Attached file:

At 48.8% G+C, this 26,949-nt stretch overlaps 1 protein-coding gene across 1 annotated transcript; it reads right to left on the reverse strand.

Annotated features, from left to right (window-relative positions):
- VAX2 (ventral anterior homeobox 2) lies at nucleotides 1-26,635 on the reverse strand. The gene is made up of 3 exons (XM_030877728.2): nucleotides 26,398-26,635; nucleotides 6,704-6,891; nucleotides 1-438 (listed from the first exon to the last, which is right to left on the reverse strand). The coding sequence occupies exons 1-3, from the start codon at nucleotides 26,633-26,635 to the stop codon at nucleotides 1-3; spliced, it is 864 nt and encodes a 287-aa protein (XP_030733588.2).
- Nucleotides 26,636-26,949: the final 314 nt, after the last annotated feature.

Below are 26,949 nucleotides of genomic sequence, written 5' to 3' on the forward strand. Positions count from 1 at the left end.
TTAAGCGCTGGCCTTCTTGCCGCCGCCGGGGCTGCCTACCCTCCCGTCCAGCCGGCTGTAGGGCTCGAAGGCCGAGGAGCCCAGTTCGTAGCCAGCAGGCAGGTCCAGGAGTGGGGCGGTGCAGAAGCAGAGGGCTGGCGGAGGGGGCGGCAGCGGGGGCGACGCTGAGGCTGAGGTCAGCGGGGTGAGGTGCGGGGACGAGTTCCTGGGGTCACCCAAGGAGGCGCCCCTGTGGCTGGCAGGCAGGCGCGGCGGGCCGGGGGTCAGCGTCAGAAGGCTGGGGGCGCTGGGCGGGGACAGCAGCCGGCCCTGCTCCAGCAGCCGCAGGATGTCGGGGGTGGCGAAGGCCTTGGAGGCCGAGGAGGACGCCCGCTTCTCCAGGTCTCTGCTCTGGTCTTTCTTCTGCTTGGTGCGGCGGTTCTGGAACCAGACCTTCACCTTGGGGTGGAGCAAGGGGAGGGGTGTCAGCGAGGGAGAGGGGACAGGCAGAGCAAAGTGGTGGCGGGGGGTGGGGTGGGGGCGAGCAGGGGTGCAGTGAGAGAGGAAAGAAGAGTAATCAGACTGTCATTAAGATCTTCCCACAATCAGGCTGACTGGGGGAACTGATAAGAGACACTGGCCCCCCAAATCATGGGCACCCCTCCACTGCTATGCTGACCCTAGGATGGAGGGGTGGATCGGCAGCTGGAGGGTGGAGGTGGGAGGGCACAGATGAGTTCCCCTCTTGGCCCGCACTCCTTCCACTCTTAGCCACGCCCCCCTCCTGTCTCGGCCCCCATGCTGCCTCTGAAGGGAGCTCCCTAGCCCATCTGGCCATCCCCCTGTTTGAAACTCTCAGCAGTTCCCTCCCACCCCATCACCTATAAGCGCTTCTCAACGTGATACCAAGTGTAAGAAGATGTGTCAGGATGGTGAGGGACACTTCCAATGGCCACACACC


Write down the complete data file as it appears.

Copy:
At 48.8% G+C, this 26,949-nt stretch overlaps 1 protein-coding gene across 1 annotated transcript; it reads right to left on the reverse strand.

Annotated features, from left to right (window-relative positions):
- VAX2 (ventral anterior homeobox 2) lies at nucleotides 1-26,635 on the reverse strand. The gene is made up of 3 exons (XM_030877728.2): nucleotides 26,398-26,635; nucleotides 6,704-6,891; nucleotides 1-438 (listed from the first exon to the last, which is right to left on the reverse strand). The coding sequence occupies exons 1-3, from the start codon at nucleotides 26,633-26,635 to the stop codon at nucleotides 1-3; spliced, it is 864 nt and encodes a 287-aa protein (XP_030733588.2).
- Nucleotides 26,636-26,949: the final 314 nt, after the last annotated feature.

Below are 26,949 nucleotides of genomic sequence, written 5' to 3' on the forward strand. Positions count from 1 at the left end.
TTAAGCGCTGGCCTTCTTGCCGCCGCCGGGGCTGCCTACCCTCCCGTCCAGCCGGCTGTAGGGCTCGAAGGCCGAGGAGCCCAGTTCGTAGCCAGCAGGCAGGTCCAGGAGTGGGGCGGTGCAGAAGCAGAGGGCTGGCGGAGGGGGCGGCAGCGGGGGCGACGCTGAGGCTGAGGTCAGCGGGGTGAGGTGCGGGGACGAGTTCCTGGGGTCACCCAAGGAGGCGCCCCTGTGGCTGGCAGGCAGGCGCGGCGGGCCGGGGGTCAGCGTCAGAAGGCTGGGGGCGCTGGGCGGGGACAGCAGCCGGCCCTGCTCCAGCAGCCGCAGGATGTCGGGGGTGGCGAAGGCCTTGGAGGCCGAGGAGGACGCCCGCTTCTCCAGGTCTCTGCTCTGGTCTTTCTTCTGCTTGGTGCGGCGGTTCTGGAACCAGACCTTCACCTTGGGGTGGAGCAAGGGGAGGGGTGTCAGCGAGGGAGAGGGGACAGGCAGAGCAAAGTGGTGGCGGGGGGTGGGGTGGGGGCGAGCAGGGGTGCAGTGAGAGAGGAAAGAAGAGTAATCAGACTGTCATTAAGATCTTCCCACAATCAGGCTGACTGGGGGAACTGATAAGAGACACTGGCCCCCCAAATCATGGGCACCCCTCCACTGCTATGCTGACCCTAGGATGGAGGGGTGGATCGGCAGCTGGAGGGTGGAGGTGGGAGGGCACAGATGAGTTCCCCTCTTGGCCCGCACTCCTTCCACTCTTAGCCACGCCCCCCTCCTGTCTCGGCCCCCATGCTGCCTCTGAAGGGAGCTCCCTAGCCCATCTGGCCATCCCCCTGTTTGAAACTCTCAGCAGTTCCCTCCCACCCCATCACCTATAAGCGCTTCTCAACGTGATACCAAGTGTAAGAAGATGTGTCAGGATGGTGAGGGACACTTCCAATGGCCACACACC